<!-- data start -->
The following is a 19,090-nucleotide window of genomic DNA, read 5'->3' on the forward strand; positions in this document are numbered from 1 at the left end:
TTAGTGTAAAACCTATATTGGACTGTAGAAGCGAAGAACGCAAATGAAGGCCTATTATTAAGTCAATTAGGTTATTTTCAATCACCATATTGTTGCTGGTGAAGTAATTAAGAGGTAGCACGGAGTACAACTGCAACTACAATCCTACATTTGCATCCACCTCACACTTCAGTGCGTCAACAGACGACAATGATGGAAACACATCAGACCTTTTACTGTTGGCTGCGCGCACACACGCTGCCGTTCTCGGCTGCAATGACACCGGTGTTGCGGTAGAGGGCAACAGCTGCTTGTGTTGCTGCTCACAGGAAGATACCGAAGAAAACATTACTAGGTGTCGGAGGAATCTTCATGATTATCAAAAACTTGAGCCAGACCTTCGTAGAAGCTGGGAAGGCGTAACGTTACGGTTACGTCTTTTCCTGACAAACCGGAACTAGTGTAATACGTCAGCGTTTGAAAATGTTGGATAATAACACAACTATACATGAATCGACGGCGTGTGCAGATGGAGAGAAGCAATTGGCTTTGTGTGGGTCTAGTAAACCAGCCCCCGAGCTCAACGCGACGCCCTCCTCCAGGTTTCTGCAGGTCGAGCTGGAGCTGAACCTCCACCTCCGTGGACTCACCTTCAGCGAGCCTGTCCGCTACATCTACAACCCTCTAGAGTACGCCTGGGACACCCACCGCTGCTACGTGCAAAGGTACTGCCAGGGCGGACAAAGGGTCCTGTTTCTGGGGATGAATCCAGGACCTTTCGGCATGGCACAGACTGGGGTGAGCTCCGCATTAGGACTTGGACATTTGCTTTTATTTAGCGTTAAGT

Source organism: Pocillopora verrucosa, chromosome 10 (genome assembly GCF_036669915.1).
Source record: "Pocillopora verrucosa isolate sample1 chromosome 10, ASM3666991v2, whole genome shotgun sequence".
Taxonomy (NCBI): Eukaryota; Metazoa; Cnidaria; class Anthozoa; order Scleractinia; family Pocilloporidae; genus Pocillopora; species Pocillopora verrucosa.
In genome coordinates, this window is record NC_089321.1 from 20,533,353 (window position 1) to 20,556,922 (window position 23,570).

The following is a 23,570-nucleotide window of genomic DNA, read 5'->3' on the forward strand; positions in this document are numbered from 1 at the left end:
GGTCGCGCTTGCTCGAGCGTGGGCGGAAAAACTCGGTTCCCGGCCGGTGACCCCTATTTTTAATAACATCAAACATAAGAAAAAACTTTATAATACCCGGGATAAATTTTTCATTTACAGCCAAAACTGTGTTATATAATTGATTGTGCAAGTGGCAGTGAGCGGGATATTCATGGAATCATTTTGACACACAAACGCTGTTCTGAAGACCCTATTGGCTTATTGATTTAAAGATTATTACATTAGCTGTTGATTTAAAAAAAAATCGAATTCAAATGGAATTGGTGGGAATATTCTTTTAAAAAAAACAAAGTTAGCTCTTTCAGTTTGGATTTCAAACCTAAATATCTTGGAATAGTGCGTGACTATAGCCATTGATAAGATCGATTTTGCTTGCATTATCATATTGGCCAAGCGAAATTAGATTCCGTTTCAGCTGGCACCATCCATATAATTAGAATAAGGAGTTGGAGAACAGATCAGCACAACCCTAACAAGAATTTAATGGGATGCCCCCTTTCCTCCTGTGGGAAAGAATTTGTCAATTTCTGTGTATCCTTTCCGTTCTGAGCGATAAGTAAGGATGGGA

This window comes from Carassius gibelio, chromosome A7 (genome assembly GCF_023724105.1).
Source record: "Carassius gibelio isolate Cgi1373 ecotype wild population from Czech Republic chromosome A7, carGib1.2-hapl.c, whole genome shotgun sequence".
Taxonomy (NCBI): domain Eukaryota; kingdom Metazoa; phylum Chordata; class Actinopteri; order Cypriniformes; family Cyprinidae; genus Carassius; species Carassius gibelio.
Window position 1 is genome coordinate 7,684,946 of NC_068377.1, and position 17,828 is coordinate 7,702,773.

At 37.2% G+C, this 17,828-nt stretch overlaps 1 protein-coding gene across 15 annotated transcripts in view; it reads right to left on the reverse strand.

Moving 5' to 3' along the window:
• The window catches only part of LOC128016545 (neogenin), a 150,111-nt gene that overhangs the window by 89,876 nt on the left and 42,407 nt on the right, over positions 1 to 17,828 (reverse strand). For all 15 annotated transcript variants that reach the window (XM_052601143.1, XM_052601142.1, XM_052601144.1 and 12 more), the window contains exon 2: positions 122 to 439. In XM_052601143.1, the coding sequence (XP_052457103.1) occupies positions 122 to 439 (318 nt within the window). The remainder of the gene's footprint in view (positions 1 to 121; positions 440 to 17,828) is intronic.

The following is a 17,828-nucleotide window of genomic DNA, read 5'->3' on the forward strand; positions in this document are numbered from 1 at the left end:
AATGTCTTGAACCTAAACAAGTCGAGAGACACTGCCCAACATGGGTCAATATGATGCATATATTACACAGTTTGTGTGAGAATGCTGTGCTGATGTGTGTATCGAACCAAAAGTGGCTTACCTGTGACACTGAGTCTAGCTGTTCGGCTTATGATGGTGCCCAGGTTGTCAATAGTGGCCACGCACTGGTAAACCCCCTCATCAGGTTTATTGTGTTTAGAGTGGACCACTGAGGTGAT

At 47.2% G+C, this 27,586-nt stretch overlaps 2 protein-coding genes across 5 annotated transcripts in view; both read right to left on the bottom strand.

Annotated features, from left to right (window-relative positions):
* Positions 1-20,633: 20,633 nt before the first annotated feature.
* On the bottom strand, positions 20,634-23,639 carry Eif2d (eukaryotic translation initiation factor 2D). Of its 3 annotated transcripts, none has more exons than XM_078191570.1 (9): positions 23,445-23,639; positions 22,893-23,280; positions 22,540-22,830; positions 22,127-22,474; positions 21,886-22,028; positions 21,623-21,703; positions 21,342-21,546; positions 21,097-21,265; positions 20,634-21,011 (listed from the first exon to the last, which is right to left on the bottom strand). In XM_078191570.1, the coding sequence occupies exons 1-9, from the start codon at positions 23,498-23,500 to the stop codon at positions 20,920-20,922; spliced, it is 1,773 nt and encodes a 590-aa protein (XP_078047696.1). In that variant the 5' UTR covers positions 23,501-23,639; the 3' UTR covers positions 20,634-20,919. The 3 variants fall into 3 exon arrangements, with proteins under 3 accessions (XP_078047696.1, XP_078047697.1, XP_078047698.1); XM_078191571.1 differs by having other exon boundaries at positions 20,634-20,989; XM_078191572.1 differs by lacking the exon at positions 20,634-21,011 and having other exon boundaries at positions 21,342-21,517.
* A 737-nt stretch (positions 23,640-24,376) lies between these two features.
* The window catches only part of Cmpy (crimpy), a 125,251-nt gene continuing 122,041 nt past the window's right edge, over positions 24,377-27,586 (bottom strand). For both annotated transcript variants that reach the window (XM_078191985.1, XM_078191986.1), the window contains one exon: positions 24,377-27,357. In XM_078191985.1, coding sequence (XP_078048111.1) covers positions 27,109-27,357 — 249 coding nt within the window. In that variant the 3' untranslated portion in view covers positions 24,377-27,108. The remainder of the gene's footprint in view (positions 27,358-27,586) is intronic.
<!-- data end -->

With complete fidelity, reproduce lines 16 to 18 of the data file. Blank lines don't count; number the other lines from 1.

The following is a 17,828-nucleotide window of genomic DNA, read 5'->3' on the forward strand; positions in this document are numbered from 1 at the left end:
AATGTCTTGAACCTAAACAAGTCGAGAGACACTGCCCAACATGGGTCAATATGATGCATATATTACACAGTTTGTGTGAGAATGCTGTGCTGATGTGTGTATCGAACCAAAAGTGGCTTACCTGTGACACTGAGTCTAGCTGTTCGGCTTATGATGGTGCCCAGGTTGTCAATAGTGGCCACGCACTGGTAAACCCCCTCATCAGGTTTATTGTGTTTAGAGTGGACCACTGAGGTGAT

At 47.2% G+C, this 27,586-nt stretch overlaps 2 protein-coding genes across 5 annotated transcripts in view; both read right to left on the bottom strand.